Having learned the facts, you must now prepare to work out the facts' legal relevance. Your legal training and knowledge of the law will help a lot. But no-one can know all the law. If you cannot know all the law, how will you detect all the issues raised by your fact situation?

Experience suggests that most legal problems raise similar kinds of legally relevant facts and legal concepts.115 If you look for these kinds of facts and legal concepts in the facts you have collected in Step 1, you should be part-way to identifying the legal questions you must research.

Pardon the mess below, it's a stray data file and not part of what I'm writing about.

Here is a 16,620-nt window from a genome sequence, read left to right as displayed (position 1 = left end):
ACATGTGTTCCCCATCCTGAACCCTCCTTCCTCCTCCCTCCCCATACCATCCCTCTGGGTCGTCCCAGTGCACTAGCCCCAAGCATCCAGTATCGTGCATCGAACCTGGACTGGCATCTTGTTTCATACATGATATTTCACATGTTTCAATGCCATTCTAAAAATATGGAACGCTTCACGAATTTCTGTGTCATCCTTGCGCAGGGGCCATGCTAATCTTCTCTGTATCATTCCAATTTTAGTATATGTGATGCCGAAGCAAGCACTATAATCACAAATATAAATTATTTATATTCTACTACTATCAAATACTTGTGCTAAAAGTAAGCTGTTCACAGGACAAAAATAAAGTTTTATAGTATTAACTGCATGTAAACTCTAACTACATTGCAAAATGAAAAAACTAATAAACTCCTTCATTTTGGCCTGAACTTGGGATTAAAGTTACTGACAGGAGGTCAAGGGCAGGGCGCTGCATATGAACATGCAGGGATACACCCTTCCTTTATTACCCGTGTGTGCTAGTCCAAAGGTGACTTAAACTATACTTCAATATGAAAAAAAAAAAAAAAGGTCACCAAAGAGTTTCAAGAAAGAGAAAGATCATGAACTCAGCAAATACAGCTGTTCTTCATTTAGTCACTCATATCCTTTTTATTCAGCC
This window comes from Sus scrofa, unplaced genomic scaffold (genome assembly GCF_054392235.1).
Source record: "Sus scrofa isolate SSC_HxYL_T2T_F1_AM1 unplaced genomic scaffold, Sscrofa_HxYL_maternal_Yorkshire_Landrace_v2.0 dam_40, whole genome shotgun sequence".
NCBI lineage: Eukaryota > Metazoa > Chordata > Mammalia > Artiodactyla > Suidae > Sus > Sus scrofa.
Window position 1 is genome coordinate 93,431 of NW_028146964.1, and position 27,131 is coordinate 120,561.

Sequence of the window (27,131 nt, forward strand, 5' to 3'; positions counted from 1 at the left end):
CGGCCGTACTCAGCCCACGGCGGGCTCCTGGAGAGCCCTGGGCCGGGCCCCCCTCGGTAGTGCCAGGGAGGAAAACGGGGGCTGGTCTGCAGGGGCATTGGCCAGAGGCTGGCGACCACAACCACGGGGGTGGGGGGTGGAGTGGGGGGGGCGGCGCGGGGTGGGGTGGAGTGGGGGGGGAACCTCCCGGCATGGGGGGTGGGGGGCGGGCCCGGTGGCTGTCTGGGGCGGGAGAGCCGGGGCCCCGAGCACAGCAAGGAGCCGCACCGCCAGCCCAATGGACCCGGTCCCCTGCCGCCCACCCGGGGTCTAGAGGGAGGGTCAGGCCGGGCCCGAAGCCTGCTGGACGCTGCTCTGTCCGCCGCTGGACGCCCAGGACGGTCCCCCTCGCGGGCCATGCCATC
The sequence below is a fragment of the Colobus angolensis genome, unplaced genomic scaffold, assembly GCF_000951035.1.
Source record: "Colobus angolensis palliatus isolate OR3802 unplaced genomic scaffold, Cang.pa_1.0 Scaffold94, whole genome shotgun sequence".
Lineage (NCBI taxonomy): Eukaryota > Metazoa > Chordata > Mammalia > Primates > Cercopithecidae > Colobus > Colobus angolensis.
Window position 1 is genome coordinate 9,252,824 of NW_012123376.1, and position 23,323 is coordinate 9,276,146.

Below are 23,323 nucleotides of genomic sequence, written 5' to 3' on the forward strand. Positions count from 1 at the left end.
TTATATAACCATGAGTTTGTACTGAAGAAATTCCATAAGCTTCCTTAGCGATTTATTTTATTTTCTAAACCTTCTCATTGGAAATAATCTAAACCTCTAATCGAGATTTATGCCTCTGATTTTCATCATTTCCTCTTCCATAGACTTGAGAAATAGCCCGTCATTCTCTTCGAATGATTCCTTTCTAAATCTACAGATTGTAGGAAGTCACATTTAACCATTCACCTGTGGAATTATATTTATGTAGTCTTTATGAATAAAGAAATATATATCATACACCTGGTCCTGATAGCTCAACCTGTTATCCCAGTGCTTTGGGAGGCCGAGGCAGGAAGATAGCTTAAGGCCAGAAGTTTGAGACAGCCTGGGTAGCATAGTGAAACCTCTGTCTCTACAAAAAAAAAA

We have provided some checklists to help you find the key facts and legal concepts you should look for in your problem.

115 See, for example, the 'TARP Rule' (Thing, Action, Relief, Parties) in J Myron Jacobstein et al, Fundamentals of Legal Research (7th ed, 1998) 16–7; and the 'SCARP approach' in Catriona Cook et al, Laying Down the Law (6th ed, 2005) 294–5.

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